On my way into the cleaners, I noticed a woman with lots of tattoos, sitting on some stairs with her cat in a travel box. She looked sad and was intently staring at nothing in particular. The signs were there. But after a few minutes there was no additional glaze or puffiness about the eyes, so I gave up waiting.

I think we can all be grateful the woman didn’t cry and invite more stress in her life in the form of being suddenly asked by a strange man to puff up his ego.

The most inexcusable part of this essay is when Morgan leans on a female friend to scold the women of New York who disturb the peace with their performed, pointless sadness.

She described the typical crier type as an “attention-grabbing, needy sort of chick,” not confident or in control, but probably not too sloppy, because she “doesn’t mind getting that sort of attention.”

Putting vicious misogyny into a woman’s mouth is a classic sexist tactic; I’m really not sure what Morgan’s trying to imply by noting that the woman saying this is transsexual.

Of course, one thing that makes the whole “crying is nothing but manipulation” nonsense have even more traction is that women undeniably cry a lot more than men. That makes it easier for ungenerous men, and some women, to chalk crying up to female inferiority—either women are manipulative bitches who are only pretending to be that sad, or they’re hormonal messes who can’t be trusted to handle the grown-up world. That a lot more men are likely to blow up in rage and scream and yell to the point where everyone’s uncomfortable isn’t taken as evidence that men are inferior or overly emotional, I’ll note. But I have special hate for the notion that crying is something that women can and should have more control over. When people take nasty swipes like Morgan’s, I want to ask them if they can drop and start crying right now, to prove to me how much it’s a matter of will and not reflex. Crying on demand is notoriously difficult for actors to pull off, and those who do it well find that it’s highly in demand. To suggest that a bunch of amateur women are masters at what highly trained actors struggle to accomplish is to ascribe an unbelievable level of nasty manipulation to women.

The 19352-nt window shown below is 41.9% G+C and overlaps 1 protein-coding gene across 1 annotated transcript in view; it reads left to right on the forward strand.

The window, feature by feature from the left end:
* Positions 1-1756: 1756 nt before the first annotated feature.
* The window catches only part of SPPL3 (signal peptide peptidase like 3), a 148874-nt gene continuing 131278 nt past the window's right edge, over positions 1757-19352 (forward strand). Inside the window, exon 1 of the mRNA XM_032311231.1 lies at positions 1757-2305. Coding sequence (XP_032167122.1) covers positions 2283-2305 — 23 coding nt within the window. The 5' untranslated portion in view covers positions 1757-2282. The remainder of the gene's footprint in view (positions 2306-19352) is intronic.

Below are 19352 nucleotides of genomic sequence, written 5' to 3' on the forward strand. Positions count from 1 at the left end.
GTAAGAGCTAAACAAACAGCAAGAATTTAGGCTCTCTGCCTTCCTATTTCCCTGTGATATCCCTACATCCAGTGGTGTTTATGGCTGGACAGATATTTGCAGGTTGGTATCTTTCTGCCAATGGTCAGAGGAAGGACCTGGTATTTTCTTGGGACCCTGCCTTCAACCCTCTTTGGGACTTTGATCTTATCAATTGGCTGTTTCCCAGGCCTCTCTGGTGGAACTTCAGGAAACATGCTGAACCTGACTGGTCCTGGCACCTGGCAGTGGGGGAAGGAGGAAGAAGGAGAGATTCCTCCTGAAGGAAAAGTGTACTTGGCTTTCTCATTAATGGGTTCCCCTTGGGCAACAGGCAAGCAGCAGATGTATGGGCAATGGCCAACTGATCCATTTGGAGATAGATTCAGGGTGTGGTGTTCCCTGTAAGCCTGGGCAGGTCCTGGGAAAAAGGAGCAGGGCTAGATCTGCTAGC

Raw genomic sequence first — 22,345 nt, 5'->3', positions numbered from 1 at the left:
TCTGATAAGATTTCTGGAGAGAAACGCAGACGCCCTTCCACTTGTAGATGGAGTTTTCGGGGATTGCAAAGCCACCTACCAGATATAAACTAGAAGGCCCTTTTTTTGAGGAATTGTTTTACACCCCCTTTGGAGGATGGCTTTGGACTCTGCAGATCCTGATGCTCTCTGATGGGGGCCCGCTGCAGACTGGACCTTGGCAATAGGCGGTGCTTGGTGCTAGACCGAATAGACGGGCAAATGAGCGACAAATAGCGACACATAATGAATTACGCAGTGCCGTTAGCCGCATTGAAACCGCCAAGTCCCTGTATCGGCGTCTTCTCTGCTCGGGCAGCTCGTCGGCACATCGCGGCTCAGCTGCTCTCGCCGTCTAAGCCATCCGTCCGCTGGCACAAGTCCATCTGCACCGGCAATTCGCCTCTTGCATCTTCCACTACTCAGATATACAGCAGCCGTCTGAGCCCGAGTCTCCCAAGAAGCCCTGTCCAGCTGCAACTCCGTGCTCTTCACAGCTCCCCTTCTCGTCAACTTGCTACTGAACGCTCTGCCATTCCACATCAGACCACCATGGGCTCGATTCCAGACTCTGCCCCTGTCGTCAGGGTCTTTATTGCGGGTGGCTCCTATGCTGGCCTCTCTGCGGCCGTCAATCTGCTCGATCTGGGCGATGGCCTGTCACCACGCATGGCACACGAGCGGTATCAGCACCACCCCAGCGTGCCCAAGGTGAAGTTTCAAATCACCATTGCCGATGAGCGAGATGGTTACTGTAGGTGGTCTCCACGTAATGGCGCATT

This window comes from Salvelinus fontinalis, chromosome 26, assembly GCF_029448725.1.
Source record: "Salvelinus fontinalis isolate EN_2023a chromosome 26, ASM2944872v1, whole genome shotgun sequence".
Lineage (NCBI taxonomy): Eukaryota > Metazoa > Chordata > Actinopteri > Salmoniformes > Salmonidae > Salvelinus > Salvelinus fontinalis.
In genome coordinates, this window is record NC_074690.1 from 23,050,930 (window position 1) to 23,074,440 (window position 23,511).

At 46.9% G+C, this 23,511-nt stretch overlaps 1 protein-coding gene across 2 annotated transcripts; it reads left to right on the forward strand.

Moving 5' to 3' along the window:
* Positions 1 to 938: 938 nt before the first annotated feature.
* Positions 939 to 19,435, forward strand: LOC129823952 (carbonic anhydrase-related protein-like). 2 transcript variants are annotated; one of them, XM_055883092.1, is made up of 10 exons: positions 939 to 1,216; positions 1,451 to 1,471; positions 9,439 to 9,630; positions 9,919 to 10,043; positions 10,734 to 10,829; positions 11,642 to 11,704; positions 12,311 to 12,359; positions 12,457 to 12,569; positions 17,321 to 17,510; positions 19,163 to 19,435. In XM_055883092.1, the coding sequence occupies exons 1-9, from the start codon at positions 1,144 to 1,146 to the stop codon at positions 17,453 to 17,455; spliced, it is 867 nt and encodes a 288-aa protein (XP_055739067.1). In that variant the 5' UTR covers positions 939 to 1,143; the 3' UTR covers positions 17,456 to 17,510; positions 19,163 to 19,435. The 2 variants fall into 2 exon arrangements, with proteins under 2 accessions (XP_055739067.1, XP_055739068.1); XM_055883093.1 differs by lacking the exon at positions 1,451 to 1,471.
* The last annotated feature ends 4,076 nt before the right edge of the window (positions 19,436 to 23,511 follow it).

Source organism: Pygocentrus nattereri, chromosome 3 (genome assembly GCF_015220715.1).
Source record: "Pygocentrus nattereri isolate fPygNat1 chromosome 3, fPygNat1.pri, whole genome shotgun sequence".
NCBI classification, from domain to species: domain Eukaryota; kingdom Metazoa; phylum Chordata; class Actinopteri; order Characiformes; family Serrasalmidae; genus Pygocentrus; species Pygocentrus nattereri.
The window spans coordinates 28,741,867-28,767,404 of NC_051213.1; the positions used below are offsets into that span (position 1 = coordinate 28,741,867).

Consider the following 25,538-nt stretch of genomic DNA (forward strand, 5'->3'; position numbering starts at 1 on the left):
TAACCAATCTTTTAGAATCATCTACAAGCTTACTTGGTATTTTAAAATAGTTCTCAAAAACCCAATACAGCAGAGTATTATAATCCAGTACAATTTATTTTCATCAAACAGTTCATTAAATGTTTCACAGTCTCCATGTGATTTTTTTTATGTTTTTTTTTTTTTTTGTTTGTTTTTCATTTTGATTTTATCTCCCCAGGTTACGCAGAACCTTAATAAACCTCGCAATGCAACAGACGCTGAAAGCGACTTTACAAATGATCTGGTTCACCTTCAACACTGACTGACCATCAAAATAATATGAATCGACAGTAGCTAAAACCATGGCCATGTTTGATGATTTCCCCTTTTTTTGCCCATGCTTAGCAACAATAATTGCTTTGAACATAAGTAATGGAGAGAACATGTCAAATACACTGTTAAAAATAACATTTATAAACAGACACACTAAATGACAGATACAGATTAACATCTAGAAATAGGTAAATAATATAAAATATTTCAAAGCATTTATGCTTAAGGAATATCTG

The fact of the matter is that tendency to cry is highly variable from individual to individual, and some women cry less than some men. Women do cry a lot more, and who knows what accounts for that, if it’s hormones or social conditioning or both? (My money’s on that it’s social conditioning, since I know women who don’t cry much or ever, and I doubt their hormone levels are any different than the rest of ours.) Regardless of why this is, however, crying is not a voluntary, easily controlled behavior. Most people who cry in inopportune moments feel really distressed about it, and wish they could do anything but cry at right that moment. And like uncontrollable laughter, uncontrollable crying only gets worse the more you try to suppress it. So why do women cry in public, instead of squirreling away at home? Well, I’m sure most do, but sometimes that’s just not possible. Maybe the emotions of your day overcome you at a bad moment—maybe you have someplace you have to be, and you’ve convinced yourself that you can suck it up on the journey—maybe you just got a bad phone call and you’re not at home, but you want to get there ASAP. Who fucking knows? New York is a big city; at any point in time, you’re going to be encountering people that are having unusual experiences. Crying is just the tip of that iceberg.

I’ll point out that men being trained to suppress their “weak” emotions like sadness and stress isn’t really so great for men. Probably has a lot to do with why women live longer.

Amanda Marcotte
Amanda Marcotte
Amanda Marcotte is a freelance journalist born and bred in Texas, but now living in the writer reserve of Brooklyn. She focuses on feminism, national politics, and pop culture, with the order shifting depending on her mood and the state of the nation.